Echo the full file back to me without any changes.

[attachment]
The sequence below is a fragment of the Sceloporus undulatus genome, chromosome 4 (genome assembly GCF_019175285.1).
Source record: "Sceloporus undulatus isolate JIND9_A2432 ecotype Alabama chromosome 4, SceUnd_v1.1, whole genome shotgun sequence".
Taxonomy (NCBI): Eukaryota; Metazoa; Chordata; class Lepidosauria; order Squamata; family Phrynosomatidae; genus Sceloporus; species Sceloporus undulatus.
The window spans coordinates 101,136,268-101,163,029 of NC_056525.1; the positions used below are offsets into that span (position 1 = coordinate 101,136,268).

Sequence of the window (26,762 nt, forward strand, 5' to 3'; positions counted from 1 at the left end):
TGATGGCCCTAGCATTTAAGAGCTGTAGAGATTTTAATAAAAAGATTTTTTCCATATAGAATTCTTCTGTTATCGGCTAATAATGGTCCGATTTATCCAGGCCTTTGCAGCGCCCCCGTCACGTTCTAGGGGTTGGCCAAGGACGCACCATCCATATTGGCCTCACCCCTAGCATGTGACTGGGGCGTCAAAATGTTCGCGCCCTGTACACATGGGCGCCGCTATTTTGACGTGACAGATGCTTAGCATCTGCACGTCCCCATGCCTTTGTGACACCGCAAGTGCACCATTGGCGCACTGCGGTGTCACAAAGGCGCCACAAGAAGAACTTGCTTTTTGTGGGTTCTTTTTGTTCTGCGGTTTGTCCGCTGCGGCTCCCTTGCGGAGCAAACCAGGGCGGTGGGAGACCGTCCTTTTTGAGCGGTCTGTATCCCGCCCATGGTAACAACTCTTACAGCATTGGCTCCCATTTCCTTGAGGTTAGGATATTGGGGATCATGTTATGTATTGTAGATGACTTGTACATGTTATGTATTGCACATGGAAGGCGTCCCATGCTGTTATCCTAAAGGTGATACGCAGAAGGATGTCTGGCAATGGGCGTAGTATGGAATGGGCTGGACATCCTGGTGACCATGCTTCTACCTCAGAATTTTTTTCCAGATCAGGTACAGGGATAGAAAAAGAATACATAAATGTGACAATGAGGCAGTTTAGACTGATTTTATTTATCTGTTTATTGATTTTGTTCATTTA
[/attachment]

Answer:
The sequence below is a fragment of the Sceloporus undulatus genome, chromosome 4 (genome assembly GCF_019175285.1).
Source record: "Sceloporus undulatus isolate JIND9_A2432 ecotype Alabama chromosome 4, SceUnd_v1.1, whole genome shotgun sequence".
Taxonomy (NCBI): Eukaryota; Metazoa; Chordata; class Lepidosauria; order Squamata; family Phrynosomatidae; genus Sceloporus; species Sceloporus undulatus.
The window spans coordinates 101,136,268-101,163,029 of NC_056525.1; the positions used below are offsets into that span (position 1 = coordinate 101,136,268).

Sequence of the window (26,762 nt, forward strand, 5' to 3'; positions counted from 1 at the left end):
TGATGGCCCTAGCATTTAAGAGCTGTAGAGATTTTAATAAAAAGATTTTTTCCATATAGAATTCTTCTGTTATCGGCTAATAATGGTCCGATTTATCCAGGCCTTTGCAGCGCCCCCGTCACGTTCTAGGGGTTGGCCAAGGACGCACCATCCATATTGGCCTCACCCCTAGCATGTGACTGGGGCGTCAAAATGTTCGCGCCCTGTACACATGGGCGCCGCTATTTTGACGTGACAGATGCTTAGCATCTGCACGTCCCCATGCCTTTGTGACACCGCAAGTGCACCATTGGCGCACTGCGGTGTCACAAAGGCGCCACAAGAAGAACTTGCTTTTTGTGGGTTCTTTTTGTTCTGCGGTTTGTCCGCTGCGGCTCCCTTGCGGAGCAAACCAGGGCGGTGGGAGACCGTCCTTTTTGAGCGGTCTGTATCCCGCCCATGGTAACAACTCTTACAGCATTGGCTCCCATTTCCTTGAGGTTAGGATATTGGGGATCATGTTATGTATTGTAGATGACTTGTACATGTTATGTATTGCACATGGAAGGCGTCCCATGCTGTTATCCTAAAGGTGATACGCAGAAGGATGTCTGGCAATGGGCGTAGTATGGAATGGGCTGGACATCCTGGTGACCATGCTTCTACCTCAGAATTTTTTTCCAGATCAGGTACAGGGATAGAAAAAGAATACATAAATGTGACAATGAGGCAGTTTAGACTGATTTTATTTATCTGTTTATTGATTTTGTTCATTTA